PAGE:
Munir Akram, former Pakistan ambassador to the UN and columnist for Dawn, displays in his article on September 29 a growing trend across South Asia. He praises Imran Khan’s speech and diplomacy at the UN General Assembly, in terms that could be described as sycophantic: “In the person of a bold, honest and dedicated leader, Pakistan has been offered a historic opportunity to address its multiple external challenges, play a constructive role in resolving regional disputes and promote critical global objectives.”
Akram, a career diplomat, appears to believe that a “charismatic” leader offers a historic opportunity. This is how he describes Khan’s speech and what he said about Kashmir: “India’s unilateral and brutal attempt to annex occupied Jammu and Kashmir is what took the prime minister to the UN. His much-anticipated address to the UNGA was impassioned, eloquent and substantive, forcefully projecting the real nature of the BJP-RSS government, the grave human rights violations it is perpetrating in Kashmir, and the danger of a potentially catastrophic war between two nuclear-weapon states.”
But the real question is whether the Pakistan PM’s words yielded tangible diplomatic gains. On this, even Akram is unable to provide a clear answer — or at least one that can reconcile his high praise for Imran Khan with the lack of international opprobrium over India’s “unilateral actions” and “gross human rights violations” in Kashmir: “Even though the conscience of the global champions of human rights appears to be dulled by the promised profits in India’s large market, and most of the world’s chancelleries have yet to publicly acknowledge the impending threat of genocide and war between Pakistan and India, most states are concerned and desire a peaceful resolution of the crisis created by India’s actions.”
Akram also describes how Khan addressed Pakistan’s other diplomatic challenges — in Afghanistan, Iran, with the US, etc — and asks for the national and government to support the country’s foreign policy establishment.
Slowdown and Nepal
As a regional economic powerhouse, India’s fortunes have a ripple effect beyond its borders, as highlighted by the September 26 editorial in the Kathmandu Post. The editorial expresses deep concern over the dependence and, so, negative effects in Nepal from the slowdown in India. “With the southern neighbour in the midst of an economic slowdown, Nepal can expect to experience far-reaching impacts. The reason is simple: Our trade is heavily dependent on India. We import everything — from agricultural products to fast-moving consumer goods—from the southern neighbour,” it says.
Nepal is also going to be affected in terms of imports: “India also happens to be Nepal’s largest export partner too. With the Indian economy hitting rock bottom, Nepal needs to diversify its export market and the market for services alike. Products like cardamom, polyester yarn, jute goods and so on are among the major exports from Nepal to India. What’s more, many tourists come to Nepal with the purpose of visiting temples or getting respite from the scorching heat. Undeniably, India’s ailing economy will impact Nepal’s export and its economy too.”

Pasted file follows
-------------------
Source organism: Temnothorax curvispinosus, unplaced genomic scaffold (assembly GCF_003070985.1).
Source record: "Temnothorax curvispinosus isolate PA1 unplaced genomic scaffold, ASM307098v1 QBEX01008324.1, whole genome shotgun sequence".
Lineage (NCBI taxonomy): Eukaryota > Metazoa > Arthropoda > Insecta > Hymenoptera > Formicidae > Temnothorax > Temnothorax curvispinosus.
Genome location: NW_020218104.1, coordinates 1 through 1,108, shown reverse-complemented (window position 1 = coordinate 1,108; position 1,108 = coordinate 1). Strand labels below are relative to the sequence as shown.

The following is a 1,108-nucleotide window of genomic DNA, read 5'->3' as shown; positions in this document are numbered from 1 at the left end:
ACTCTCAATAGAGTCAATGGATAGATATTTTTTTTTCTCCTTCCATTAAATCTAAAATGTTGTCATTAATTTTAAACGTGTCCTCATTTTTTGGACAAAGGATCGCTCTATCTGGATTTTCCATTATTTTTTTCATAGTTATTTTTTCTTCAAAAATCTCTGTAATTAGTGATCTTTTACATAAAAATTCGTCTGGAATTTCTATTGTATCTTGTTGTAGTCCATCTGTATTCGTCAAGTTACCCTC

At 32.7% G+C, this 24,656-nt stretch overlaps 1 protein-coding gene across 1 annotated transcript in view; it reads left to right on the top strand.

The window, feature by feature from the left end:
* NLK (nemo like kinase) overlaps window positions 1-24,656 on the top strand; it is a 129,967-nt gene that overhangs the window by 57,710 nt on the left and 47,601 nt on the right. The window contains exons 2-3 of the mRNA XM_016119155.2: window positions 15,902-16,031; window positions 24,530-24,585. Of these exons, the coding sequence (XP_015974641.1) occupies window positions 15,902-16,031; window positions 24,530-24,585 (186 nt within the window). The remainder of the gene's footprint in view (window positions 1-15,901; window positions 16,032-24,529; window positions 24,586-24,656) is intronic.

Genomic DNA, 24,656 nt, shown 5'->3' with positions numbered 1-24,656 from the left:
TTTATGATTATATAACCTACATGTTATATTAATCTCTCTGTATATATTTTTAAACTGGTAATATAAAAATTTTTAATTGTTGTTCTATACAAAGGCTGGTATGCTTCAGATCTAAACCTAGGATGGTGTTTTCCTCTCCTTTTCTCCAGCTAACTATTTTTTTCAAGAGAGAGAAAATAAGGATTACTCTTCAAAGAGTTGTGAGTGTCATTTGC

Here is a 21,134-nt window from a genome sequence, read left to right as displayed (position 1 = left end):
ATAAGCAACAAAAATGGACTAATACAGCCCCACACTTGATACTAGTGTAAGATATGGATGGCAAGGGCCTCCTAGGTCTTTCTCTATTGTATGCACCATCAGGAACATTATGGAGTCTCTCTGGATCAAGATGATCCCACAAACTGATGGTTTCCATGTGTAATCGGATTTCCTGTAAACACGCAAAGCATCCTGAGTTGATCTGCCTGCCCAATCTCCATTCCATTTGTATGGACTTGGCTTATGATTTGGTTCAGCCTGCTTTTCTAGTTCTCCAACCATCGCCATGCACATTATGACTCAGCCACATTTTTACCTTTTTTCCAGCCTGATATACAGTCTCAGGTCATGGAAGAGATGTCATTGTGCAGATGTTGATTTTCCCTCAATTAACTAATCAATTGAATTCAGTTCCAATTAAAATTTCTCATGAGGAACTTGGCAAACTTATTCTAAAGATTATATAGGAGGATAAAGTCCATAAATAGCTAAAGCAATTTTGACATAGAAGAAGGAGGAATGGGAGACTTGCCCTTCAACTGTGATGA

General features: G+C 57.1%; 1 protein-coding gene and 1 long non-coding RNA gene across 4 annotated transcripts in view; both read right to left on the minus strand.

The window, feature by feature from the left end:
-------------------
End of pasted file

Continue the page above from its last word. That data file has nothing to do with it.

Frustrated, the editorial hints at less dependence on an unreliable neighbour.
NPAs in Bangladesh
The editorial in the Daily Star on September 28 expresses alarm at the recent IMF report that has found that the country’s bad loan crisis is far worse than previously anticipated “According to a report published by the international money-lender, the amount of bad loans is actually double the figure presented by the Bangladesh government. This is in part the result of policies and practices that not only enable banks to mask their default loans as rescheduled loans and ‘special mention’ loans but also allow big loan defaulters to go about their business unfettered. The large borrowers have exploited the stay order by the court which has caused a large amount of this money to disappear from the CIB database, and the banks can also report them as non-classified.”
Like has been reported in India, “what is even more alarming is the fact that most of these defaulters are well-connected and influential businessmen” who believe that they won’t have to face any consequences.
The state is also sending capital mixed signals, according to the editorial: “Bangladesh Bank has issued NOCs to banks on a case-by-case basis to reschedule defaulted loans. This has sent a very wrong message to the defaulters. Moreover, the central bank’s backtracking on the principle of imposing strict discipline on distressed borrowers is sending out the wrong signal to these unscrupulous businessmen—that the banks are rewarding financial malpractice, or at the very least, bad credit decisions are being encouraged.”
The editorial asks the government to act on the recommendations of the IMF. Unscrupulous businessmen, it suggests, must not be allowed to derail the country’s impressive growth record.
A weekly look at the public conversations shaping ideas beyond borders — in the Subcontinent. Curated by Aakash Joshi